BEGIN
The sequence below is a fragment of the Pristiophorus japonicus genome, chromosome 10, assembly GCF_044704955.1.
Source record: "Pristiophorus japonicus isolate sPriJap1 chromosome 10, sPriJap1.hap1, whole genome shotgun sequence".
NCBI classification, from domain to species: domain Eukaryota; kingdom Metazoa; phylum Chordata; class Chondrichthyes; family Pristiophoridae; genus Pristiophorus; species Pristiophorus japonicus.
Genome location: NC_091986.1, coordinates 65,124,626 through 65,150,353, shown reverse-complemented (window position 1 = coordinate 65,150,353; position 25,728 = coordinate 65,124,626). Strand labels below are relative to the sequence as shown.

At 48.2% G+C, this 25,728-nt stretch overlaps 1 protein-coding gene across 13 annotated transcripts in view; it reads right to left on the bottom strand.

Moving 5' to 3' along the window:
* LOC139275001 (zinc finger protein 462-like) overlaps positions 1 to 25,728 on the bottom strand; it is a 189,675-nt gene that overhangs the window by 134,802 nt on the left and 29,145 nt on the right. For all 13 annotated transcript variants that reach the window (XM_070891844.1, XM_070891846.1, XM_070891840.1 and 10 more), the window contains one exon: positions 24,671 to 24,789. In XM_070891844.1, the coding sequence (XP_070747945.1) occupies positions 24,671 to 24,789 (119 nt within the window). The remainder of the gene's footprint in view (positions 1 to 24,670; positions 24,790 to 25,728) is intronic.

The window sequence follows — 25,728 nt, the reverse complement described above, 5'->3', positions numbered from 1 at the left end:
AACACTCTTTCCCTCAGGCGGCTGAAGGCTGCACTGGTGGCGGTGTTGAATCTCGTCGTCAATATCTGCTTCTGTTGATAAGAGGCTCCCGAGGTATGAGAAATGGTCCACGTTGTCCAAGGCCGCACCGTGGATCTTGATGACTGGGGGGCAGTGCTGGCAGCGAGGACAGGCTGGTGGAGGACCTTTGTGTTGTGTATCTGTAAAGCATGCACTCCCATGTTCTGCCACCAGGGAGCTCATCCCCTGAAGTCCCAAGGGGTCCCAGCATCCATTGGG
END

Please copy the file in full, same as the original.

The sequence below is a fragment of the Pristiophorus japonicus genome, chromosome 10, assembly GCF_044704955.1.
Source record: "Pristiophorus japonicus isolate sPriJap1 chromosome 10, sPriJap1.hap1, whole genome shotgun sequence".
NCBI classification, from domain to species: domain Eukaryota; kingdom Metazoa; phylum Chordata; class Chondrichthyes; family Pristiophoridae; genus Pristiophorus; species Pristiophorus japonicus.
Genome location: NC_091986.1, coordinates 65,124,626 through 65,150,353, shown reverse-complemented (window position 1 = coordinate 65,150,353; position 25,728 = coordinate 65,124,626). Strand labels below are relative to the sequence as shown.

At 48.2% G+C, this 25,728-nt stretch overlaps 1 protein-coding gene across 13 annotated transcripts in view; it reads right to left on the bottom strand.

Moving 5' to 3' along the window:
* LOC139275001 (zinc finger protein 462-like) overlaps positions 1 to 25,728 on the bottom strand; it is a 189,675-nt gene that overhangs the window by 134,802 nt on the left and 29,145 nt on the right. For all 13 annotated transcript variants that reach the window (XM_070891844.1, XM_070891846.1, XM_070891840.1 and 10 more), the window contains one exon: positions 24,671 to 24,789. In XM_070891844.1, the coding sequence (XP_070747945.1) occupies positions 24,671 to 24,789 (119 nt within the window). The remainder of the gene's footprint in view (positions 1 to 24,670; positions 24,790 to 25,728) is intronic.

The window sequence follows — 25,728 nt, the reverse complement described above, 5'->3', positions numbered from 1 at the left end:
AACACTCTTTCCCTCAGGCGGCTGAAGGCTGCACTGGTGGCGGTGTTGAATCTCGTCGTCAATATCTGCTTCTGTTGATAAGAGGCTCCCGAGGTATGAGAAATGGTCCACGTTGTCCAAGGCCGCACCGTGGATCTTGATGACTGGGGGGCAGTGCTGGCAGCGAGGACAGGCTGGTGGAGGACCTTTGTGTTGTGTATCTGTAAAGCATGCACTCCCATGTTCTGCCACCAGGGAGCTCATCCCCTGAAGTCCCAAGGGGTCCCAGCATCCATTGGG